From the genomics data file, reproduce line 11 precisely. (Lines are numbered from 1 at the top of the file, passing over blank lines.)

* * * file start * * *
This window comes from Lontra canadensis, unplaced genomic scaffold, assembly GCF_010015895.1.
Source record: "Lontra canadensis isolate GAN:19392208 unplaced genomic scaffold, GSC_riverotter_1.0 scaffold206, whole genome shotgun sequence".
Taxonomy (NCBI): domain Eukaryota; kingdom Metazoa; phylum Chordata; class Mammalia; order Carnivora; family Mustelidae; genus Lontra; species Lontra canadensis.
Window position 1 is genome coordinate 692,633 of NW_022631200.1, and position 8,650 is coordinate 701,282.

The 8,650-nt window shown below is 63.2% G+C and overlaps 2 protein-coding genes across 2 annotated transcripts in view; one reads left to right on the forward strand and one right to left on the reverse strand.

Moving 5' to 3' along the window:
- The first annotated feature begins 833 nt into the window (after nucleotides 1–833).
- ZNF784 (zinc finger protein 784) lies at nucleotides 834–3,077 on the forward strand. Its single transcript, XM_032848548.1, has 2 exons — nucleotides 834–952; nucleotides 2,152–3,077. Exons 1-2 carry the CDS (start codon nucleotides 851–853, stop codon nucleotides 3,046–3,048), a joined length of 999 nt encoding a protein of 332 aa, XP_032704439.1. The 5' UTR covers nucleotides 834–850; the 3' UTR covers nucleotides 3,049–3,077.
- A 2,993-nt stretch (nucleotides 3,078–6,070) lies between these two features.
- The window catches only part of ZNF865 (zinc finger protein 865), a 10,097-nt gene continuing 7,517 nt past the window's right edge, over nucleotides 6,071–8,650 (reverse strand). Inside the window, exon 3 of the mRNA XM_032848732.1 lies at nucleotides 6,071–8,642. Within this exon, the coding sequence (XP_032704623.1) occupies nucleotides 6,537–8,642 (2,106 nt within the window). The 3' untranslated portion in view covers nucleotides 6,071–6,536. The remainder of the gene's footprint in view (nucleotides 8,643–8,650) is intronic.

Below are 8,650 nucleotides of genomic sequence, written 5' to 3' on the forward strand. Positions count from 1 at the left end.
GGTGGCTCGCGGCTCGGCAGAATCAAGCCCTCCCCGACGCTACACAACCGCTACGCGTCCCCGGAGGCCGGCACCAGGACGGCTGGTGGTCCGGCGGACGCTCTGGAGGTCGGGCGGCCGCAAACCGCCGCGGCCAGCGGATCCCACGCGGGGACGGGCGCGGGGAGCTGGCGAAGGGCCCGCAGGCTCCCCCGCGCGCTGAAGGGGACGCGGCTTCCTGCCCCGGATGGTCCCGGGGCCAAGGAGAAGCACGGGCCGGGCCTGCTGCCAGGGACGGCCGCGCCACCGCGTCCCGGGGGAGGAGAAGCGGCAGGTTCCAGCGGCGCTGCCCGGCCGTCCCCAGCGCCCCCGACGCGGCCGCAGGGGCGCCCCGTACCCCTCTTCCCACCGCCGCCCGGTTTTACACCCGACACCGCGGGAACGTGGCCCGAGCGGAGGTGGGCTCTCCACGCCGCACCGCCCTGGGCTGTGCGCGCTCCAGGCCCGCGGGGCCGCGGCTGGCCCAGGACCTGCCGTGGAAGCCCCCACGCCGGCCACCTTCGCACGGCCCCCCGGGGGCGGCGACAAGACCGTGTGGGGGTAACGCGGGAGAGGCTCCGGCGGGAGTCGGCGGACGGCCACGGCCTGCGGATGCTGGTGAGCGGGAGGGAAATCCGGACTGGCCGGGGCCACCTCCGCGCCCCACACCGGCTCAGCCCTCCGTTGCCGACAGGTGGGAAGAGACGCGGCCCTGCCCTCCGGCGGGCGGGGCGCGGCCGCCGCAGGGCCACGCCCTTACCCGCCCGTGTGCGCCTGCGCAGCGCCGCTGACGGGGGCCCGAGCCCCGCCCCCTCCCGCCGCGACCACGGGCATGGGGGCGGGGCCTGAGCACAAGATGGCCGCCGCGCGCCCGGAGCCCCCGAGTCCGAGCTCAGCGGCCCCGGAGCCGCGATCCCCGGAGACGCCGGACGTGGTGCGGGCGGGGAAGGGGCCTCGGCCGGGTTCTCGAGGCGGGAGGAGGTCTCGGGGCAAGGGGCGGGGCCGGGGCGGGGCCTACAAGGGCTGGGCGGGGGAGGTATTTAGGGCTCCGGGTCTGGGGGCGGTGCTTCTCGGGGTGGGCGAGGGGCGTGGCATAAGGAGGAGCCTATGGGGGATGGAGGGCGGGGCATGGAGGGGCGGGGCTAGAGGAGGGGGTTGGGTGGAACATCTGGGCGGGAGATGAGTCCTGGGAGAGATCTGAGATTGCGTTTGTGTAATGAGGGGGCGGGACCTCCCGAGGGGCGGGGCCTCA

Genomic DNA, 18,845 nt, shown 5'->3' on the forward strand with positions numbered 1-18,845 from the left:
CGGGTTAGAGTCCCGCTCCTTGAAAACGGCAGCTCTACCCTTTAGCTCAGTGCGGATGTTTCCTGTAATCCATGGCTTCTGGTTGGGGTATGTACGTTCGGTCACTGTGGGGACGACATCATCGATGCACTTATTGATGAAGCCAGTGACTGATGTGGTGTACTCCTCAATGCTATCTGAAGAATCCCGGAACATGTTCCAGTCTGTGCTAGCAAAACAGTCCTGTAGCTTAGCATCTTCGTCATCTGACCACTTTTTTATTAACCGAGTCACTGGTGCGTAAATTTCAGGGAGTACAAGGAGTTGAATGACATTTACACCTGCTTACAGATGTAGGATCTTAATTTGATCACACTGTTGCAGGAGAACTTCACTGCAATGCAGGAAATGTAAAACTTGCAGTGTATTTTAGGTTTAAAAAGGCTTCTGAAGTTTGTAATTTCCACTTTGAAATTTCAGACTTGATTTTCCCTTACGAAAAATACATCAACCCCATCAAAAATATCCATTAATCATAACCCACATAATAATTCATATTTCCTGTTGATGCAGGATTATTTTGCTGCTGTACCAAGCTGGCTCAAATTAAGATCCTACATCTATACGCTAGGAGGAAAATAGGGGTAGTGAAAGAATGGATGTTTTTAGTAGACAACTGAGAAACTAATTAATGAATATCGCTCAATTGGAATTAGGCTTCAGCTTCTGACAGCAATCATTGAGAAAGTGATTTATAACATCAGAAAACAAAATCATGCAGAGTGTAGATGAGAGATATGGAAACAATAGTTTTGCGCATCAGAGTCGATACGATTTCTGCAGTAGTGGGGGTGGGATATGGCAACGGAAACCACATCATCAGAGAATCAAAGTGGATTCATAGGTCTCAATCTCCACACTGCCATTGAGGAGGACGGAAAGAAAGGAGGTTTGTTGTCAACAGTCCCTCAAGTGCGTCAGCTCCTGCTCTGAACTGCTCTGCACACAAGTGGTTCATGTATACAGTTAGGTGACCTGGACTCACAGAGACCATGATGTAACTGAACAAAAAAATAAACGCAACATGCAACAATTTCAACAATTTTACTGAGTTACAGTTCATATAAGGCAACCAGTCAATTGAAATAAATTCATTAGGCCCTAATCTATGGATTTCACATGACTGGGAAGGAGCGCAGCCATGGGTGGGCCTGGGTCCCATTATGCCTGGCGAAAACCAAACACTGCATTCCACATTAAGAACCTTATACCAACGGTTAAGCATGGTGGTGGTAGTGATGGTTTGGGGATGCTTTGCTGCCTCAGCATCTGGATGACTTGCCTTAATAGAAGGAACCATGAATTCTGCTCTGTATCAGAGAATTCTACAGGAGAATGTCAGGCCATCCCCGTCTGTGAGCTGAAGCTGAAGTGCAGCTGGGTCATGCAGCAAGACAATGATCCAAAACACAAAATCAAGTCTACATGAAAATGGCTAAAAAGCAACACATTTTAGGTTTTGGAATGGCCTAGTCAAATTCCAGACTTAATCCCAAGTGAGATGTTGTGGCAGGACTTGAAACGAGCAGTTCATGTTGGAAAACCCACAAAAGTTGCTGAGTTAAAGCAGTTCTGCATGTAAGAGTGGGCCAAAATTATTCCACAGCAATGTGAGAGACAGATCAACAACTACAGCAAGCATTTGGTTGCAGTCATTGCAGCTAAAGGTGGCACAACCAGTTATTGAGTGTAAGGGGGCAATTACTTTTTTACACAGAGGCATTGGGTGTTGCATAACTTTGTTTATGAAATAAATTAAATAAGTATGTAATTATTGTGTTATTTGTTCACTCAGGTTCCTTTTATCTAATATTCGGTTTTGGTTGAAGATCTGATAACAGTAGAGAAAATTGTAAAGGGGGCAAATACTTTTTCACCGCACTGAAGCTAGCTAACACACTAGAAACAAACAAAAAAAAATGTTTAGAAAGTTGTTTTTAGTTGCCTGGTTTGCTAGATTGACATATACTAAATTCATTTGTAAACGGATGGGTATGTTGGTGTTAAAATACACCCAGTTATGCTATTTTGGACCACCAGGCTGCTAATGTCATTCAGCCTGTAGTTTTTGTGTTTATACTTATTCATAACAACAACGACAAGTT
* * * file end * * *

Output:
Below are 8,650 nucleotides of genomic sequence, written 5' to 3' on the forward strand. Positions count from 1 at the left end.